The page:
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Let's say you get a call from an architect you work with regularly, telling you he's sending plans and specs for an extensive kitchen remodel. When you review the plans you realize that there's enough missing information to prevent you from assembling a complete bid on the job. What should you do?

Why Are the Plans Incomplete?

Start by figuring out why the plans are incomplete. You can usually get to the bottom of that by calling the architect or owner and asking some key questions. What you learn will help you make a sound decision about how to proceed.

Behind schedule. The project may already be behind schedule because the design phase took longer than expected. Maybe they couldn't wait until the plans were 100% complete because the kitchen needs to be finished in time for a social event like a wedding. If you decide to bid the job, be sure to account for the added difficulty of meeting a tight schedule.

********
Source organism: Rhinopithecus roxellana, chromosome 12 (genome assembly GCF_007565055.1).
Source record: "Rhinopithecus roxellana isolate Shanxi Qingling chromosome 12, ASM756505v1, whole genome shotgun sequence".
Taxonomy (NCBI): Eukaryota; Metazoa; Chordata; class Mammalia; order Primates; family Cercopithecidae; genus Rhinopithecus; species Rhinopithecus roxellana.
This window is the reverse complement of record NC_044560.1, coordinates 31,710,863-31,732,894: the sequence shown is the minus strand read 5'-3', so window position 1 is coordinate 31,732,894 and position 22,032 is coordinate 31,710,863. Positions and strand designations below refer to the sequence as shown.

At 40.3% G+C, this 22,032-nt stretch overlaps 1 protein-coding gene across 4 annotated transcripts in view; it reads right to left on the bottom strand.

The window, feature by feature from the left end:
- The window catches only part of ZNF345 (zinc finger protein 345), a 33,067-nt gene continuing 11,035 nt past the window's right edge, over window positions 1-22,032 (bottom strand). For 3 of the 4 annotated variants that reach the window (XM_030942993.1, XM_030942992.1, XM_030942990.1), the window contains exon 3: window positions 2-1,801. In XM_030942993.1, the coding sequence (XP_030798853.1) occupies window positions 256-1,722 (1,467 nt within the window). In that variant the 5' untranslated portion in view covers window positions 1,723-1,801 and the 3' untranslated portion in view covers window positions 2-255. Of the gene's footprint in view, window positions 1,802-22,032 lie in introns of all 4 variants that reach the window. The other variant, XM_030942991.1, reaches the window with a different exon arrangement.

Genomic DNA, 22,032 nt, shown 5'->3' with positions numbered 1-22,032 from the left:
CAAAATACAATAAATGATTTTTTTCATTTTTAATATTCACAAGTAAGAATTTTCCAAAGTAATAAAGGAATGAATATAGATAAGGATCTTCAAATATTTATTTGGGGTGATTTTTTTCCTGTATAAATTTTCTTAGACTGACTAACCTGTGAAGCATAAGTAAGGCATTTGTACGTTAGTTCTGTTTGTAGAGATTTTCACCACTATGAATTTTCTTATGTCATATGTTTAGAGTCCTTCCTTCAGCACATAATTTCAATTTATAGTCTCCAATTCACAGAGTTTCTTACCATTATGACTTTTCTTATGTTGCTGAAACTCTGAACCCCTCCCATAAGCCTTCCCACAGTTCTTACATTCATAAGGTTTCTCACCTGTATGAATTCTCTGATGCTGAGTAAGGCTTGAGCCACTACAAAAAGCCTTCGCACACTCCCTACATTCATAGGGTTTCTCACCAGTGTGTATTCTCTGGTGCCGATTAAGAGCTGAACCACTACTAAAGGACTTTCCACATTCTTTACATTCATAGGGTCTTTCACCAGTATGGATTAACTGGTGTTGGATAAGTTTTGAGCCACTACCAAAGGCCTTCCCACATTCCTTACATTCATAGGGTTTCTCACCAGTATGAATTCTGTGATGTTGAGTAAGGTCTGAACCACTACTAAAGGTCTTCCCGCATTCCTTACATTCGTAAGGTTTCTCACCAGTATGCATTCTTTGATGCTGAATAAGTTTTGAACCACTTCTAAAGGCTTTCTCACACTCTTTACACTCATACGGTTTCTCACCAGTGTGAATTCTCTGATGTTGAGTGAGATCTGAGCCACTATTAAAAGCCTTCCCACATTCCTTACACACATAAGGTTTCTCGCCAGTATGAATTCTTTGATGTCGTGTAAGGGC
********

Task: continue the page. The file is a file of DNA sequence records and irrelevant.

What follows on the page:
Over budget. The architect may fear that the project is over budget and wants to see where the bids come in before he completes the design. In that case, you might gain an advantage by providing detailed breakdowns for parts of the job that might be deleted if the scope gets reduced. That will make it easier if you have to rework the estimate and will demonstrate that you've thought about the "value engineering" process.

Indecisive client. Some owners will never make the decisions needed to produce drawings that are 100% complete. In such a case, you have to bid the job with whatever information is on the plans. This might be a sign that the client will avoid making decisions all the way through the project. Some contractors dread these clients, while others relish the opportunity to write all those change orders. If you bid the job, be sure to factor in the added cost of reworking the estimate along the way.

Architect unaware. The architect and owner may not even realize that the drawings are incomplete. It sounds scary, but it happens all the time. Minor omissions are not a problem, but blatant ones make me wonder if anything else is missing. Is the structure going to stand up? Have all the code issues been verified? If there are enough concerns, you may not want to bid the job.